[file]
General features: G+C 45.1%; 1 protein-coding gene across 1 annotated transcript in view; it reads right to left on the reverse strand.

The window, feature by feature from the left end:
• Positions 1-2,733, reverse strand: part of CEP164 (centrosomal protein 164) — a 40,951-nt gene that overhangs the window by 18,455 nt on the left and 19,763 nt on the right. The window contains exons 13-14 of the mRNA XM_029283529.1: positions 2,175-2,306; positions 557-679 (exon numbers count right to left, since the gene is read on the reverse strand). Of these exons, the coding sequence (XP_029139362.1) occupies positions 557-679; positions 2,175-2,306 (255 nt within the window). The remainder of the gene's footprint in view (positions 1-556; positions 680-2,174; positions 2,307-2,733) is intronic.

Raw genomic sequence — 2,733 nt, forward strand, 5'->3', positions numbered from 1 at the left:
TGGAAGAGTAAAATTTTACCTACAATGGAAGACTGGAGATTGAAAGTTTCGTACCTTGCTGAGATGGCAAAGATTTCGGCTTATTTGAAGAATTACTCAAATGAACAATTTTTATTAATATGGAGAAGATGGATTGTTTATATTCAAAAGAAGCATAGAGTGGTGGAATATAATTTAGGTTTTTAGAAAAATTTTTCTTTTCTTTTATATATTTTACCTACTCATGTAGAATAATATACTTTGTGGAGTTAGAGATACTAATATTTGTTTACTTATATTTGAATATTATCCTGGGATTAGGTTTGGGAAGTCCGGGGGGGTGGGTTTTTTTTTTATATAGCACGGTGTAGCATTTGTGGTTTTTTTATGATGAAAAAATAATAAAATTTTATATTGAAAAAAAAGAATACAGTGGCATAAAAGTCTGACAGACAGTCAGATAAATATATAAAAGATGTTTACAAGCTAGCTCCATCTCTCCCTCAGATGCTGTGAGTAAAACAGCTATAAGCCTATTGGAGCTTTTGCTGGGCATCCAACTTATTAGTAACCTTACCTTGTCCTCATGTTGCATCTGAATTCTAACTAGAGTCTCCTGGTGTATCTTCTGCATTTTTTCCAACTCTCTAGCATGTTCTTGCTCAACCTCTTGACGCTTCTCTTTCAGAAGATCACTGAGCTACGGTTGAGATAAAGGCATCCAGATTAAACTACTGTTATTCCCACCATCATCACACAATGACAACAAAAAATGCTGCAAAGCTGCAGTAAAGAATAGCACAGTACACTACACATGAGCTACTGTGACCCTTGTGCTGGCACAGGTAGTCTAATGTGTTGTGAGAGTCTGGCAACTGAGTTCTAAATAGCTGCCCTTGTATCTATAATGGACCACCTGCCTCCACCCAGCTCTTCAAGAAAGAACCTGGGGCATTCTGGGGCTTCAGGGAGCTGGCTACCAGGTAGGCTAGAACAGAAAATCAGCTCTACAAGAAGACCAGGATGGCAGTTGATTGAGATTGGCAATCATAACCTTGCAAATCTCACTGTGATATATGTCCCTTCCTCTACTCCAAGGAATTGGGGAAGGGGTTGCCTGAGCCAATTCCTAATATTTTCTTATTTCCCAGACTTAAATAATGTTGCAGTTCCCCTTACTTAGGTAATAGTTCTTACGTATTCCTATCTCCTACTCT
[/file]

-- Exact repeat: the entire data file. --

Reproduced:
General features: G+C 45.1%; 1 protein-coding gene across 1 annotated transcript in view; it reads right to left on the reverse strand.

The window, feature by feature from the left end:
• Positions 1-2,733, reverse strand: part of CEP164 (centrosomal protein 164) — a 40,951-nt gene that overhangs the window by 18,455 nt on the left and 19,763 nt on the right. The window contains exons 13-14 of the mRNA XM_029283529.1: positions 2,175-2,306; positions 557-679 (exon numbers count right to left, since the gene is read on the reverse strand). Of these exons, the coding sequence (XP_029139362.1) occupies positions 557-679; positions 2,175-2,306 (255 nt within the window). The remainder of the gene's footprint in view (positions 1-556; positions 680-2,174; positions 2,307-2,733) is intronic.

Raw genomic sequence — 2,733 nt, forward strand, 5'->3', positions numbered from 1 at the left:
TGGAAGAGTAAAATTTTACCTACAATGGAAGACTGGAGATTGAAAGTTTCGTACCTTGCTGAGATGGCAAAGATTTCGGCTTATTTGAAGAATTACTCAAATGAACAATTTTTATTAATATGGAGAAGATGGATTGTTTATATTCAAAAGAAGCATAGAGTGGTGGAATATAATTTAGGTTTTTAGAAAAATTTTTCTTTTCTTTTATATATTTTACCTACTCATGTAGAATAATATACTTTGTGGAGTTAGAGATACTAATATTTGTTTACTTATATTTGAATATTATCCTGGGATTAGGTTTGGGAAGTCCGGGGGGGTGGGTTTTTTTTTTATATAGCACGGTGTAGCATTTGTGGTTTTTTTATGATGAAAAAATAATAAAATTTTATATTGAAAAAAAAGAATACAGTGGCATAAAAGTCTGACAGACAGTCAGATAAATATATAAAAGATGTTTACAAGCTAGCTCCATCTCTCCCTCAGATGCTGTGAGTAAAACAGCTATAAGCCTATTGGAGCTTTTGCTGGGCATCCAACTTATTAGTAACCTTACCTTGTCCTCATGTTGCATCTGAATTCTAACTAGAGTCTCCTGGTGTATCTTCTGCATTTTTTCCAACTCTCTAGCATGTTCTTGCTCAACCTCTTGACGCTTCTCTTTCAGAAGATCACTGAGCTACGGTTGAGATAAAGGCATCCAGATTAAACTACTGTTATTCCCACCATCATCACACAATGACAACAAAAAATGCTGCAAAGCTGCAGTAAAGAATAGCACAGTACACTACACATGAGCTACTGTGACCCTTGTGCTGGCACAGGTAGTCTAATGTGTTGTGAGAGTCTGGCAACTGAGTTCTAAATAGCTGCCCTTGTATCTATAATGGACCACCTGCCTCCACCCAGCTCTTCAAGAAAGAACCTGGGGCATTCTGGGGCTTCAGGGAGCTGGCTACCAGGTAGGCTAGAACAGAAAATCAGCTCTACAAGAAGACCAGGATGGCAGTTGATTGAGATTGGCAATCATAACCTTGCAAATCTCACTGTGATATATGTCCCTTCCTCTACTCCAAGGAATTGGGGAAGGGGTTGCCTGAGCCAATTCCTAATATTTTCTTATTTCCCAGACTTAAATAATGTTGCAGTTCCCCTTACTTAGGTAATAGTTCTTACGTATTCCTATCTCCTACTCT